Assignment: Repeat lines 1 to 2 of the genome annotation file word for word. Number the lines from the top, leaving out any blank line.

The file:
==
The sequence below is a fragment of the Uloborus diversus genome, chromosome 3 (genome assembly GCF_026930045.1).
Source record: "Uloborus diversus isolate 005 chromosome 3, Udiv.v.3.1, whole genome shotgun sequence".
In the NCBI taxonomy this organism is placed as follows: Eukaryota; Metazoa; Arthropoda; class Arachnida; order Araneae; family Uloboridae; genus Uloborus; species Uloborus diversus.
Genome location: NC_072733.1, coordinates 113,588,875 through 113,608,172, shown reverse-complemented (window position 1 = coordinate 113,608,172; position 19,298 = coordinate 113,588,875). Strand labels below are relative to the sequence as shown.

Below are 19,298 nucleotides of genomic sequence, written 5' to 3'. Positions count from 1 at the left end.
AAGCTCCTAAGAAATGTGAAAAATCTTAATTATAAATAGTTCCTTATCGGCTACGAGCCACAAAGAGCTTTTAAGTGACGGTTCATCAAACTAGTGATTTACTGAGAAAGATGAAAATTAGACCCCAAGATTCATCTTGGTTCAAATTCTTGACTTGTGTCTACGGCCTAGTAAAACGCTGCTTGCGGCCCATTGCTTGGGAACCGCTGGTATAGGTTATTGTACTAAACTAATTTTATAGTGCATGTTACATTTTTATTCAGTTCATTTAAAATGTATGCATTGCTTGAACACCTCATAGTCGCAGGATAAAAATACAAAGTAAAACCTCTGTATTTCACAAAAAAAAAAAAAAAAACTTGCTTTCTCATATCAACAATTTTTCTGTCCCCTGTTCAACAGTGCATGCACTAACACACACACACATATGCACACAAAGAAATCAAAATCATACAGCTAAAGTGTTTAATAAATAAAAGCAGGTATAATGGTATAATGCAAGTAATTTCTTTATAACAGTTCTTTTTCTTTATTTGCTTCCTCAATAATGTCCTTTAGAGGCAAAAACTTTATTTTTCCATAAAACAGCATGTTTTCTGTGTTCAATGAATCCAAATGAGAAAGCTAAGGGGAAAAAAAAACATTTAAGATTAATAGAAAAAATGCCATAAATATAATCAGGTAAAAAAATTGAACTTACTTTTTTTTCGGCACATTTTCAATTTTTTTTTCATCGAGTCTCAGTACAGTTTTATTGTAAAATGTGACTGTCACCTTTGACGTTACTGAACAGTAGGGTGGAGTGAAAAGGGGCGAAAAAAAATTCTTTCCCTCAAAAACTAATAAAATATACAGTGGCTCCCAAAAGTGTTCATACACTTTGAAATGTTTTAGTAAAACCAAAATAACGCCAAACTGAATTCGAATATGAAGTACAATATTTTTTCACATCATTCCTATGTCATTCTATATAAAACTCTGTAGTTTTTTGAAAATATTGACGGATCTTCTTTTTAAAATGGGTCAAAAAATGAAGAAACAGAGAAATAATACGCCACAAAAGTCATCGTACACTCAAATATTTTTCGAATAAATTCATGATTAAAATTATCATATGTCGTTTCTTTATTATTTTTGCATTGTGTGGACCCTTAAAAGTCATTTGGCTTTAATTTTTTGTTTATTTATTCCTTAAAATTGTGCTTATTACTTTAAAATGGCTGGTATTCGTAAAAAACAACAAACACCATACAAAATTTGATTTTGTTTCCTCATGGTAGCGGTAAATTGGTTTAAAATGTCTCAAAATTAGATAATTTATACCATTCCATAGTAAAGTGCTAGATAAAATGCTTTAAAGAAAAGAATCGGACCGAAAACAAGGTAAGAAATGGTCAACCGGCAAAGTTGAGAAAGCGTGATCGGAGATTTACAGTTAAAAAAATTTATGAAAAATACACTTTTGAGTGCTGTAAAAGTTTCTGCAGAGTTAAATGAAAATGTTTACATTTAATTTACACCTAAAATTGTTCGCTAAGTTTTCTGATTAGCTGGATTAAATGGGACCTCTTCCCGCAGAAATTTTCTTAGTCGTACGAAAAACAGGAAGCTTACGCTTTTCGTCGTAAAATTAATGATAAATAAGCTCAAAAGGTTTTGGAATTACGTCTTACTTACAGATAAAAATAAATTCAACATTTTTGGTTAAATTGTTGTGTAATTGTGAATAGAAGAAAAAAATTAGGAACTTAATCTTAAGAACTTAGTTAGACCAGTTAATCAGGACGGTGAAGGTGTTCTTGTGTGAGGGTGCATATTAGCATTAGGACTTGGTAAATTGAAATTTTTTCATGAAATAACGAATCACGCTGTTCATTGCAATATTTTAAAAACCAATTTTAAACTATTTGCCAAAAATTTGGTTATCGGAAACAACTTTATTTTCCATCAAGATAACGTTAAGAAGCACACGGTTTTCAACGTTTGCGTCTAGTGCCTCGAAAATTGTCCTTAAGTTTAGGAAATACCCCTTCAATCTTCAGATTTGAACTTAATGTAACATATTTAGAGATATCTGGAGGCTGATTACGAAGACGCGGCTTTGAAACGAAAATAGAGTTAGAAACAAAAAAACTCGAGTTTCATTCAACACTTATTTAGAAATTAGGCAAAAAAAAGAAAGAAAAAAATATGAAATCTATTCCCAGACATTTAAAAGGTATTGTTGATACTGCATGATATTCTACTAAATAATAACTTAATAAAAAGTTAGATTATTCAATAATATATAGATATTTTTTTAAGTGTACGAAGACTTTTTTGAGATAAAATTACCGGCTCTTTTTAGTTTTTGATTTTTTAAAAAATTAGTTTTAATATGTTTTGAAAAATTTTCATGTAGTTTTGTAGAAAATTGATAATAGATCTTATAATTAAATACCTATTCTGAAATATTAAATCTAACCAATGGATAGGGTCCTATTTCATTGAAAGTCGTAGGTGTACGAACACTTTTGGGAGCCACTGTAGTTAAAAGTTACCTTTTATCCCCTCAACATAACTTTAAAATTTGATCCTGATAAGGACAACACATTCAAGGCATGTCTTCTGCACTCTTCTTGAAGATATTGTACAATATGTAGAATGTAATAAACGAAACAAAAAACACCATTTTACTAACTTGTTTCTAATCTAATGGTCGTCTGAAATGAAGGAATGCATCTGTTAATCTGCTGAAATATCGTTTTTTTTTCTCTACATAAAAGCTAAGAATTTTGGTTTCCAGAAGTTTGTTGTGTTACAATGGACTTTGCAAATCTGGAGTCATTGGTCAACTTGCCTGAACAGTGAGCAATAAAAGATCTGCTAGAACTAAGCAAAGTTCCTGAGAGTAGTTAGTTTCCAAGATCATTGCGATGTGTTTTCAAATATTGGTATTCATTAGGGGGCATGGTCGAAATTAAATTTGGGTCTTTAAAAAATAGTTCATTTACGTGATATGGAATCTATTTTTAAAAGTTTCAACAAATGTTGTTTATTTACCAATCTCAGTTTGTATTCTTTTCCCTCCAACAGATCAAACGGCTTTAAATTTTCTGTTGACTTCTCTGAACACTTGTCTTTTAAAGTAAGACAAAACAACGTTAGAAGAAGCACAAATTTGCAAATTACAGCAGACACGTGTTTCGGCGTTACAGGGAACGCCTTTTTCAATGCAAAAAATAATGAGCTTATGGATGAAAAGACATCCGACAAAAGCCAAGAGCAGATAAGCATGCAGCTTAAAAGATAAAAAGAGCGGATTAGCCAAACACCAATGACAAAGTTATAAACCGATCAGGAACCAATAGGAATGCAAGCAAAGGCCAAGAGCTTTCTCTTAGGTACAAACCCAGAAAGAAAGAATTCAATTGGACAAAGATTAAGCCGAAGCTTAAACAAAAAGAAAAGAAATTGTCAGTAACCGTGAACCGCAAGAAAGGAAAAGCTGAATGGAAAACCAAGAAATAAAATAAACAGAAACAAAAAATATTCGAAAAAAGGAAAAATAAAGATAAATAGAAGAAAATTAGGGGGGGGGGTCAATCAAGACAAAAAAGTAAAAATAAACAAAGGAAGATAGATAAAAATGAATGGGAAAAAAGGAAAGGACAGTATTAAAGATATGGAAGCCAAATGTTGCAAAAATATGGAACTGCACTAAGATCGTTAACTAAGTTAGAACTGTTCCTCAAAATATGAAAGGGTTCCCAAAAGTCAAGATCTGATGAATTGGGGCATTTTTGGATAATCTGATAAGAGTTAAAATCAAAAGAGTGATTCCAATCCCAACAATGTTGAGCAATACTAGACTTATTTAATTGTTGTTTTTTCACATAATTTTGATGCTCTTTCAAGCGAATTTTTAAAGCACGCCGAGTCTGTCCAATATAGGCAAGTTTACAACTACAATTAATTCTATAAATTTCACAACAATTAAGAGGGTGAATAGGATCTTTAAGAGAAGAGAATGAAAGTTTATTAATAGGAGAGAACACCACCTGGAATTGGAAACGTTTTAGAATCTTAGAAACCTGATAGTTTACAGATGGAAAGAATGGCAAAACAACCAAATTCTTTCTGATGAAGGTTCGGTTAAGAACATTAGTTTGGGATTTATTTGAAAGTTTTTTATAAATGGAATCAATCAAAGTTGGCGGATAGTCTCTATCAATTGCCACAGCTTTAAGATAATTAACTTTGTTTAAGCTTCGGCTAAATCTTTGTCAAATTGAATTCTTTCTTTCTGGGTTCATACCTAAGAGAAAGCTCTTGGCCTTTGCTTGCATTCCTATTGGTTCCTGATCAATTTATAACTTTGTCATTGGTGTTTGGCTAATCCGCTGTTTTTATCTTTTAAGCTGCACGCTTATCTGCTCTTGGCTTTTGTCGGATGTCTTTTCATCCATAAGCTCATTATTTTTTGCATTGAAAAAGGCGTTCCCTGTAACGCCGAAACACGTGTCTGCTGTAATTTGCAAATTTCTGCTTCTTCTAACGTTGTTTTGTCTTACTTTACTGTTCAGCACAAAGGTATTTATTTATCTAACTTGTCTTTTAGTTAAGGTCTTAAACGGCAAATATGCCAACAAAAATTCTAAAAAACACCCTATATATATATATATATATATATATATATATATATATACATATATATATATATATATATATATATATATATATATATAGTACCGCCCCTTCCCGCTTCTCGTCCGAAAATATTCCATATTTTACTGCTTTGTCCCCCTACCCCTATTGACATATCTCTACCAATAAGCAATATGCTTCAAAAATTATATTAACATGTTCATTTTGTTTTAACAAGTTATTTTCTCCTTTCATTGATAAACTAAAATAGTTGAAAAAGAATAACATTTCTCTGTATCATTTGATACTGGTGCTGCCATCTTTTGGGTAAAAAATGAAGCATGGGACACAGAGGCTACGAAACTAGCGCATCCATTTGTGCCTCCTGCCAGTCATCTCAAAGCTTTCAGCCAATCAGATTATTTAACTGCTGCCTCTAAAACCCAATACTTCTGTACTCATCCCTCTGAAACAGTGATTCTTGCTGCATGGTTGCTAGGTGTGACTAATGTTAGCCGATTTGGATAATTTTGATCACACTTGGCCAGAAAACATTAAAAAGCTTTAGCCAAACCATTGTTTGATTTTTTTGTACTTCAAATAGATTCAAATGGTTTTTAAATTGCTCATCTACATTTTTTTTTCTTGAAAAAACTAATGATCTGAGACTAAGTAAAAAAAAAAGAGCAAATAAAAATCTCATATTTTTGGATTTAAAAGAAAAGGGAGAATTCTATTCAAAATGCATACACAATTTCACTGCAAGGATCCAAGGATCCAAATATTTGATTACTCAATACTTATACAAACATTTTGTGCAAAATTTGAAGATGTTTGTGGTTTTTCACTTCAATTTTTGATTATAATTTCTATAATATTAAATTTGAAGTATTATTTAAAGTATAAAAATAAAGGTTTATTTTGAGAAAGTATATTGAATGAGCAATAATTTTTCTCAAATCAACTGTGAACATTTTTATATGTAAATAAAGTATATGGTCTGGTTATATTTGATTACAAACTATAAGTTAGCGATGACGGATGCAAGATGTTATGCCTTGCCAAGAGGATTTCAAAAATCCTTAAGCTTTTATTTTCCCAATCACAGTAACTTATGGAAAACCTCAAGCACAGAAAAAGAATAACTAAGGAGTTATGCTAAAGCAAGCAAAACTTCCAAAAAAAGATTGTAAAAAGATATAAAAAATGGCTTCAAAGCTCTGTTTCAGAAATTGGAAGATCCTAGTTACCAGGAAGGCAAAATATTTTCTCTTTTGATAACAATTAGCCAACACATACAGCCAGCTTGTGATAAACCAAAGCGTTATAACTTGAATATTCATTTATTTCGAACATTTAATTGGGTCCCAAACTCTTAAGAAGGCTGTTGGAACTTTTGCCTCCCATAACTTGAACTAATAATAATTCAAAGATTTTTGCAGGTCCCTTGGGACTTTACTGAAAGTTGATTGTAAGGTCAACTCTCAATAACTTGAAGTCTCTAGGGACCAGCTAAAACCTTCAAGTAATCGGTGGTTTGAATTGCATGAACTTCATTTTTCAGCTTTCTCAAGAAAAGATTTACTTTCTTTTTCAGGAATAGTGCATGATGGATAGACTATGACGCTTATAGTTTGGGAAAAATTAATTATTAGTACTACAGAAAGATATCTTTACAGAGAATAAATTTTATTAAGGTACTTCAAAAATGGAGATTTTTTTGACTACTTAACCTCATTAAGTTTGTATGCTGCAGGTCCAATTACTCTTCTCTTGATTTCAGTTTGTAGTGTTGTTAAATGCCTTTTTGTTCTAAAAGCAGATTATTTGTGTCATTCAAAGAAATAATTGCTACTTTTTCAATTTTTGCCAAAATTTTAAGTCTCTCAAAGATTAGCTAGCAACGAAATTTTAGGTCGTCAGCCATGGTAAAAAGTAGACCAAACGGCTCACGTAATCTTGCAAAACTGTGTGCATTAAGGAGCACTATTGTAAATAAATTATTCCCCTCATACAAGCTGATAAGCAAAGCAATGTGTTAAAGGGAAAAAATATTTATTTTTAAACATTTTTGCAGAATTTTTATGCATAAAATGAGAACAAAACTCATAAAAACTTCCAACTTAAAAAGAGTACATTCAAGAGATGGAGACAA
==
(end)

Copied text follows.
The sequence below is a fragment of the Uloborus diversus genome, chromosome 3 (genome assembly GCF_026930045.1).
Source record: "Uloborus diversus isolate 005 chromosome 3, Udiv.v.3.1, whole genome shotgun sequence".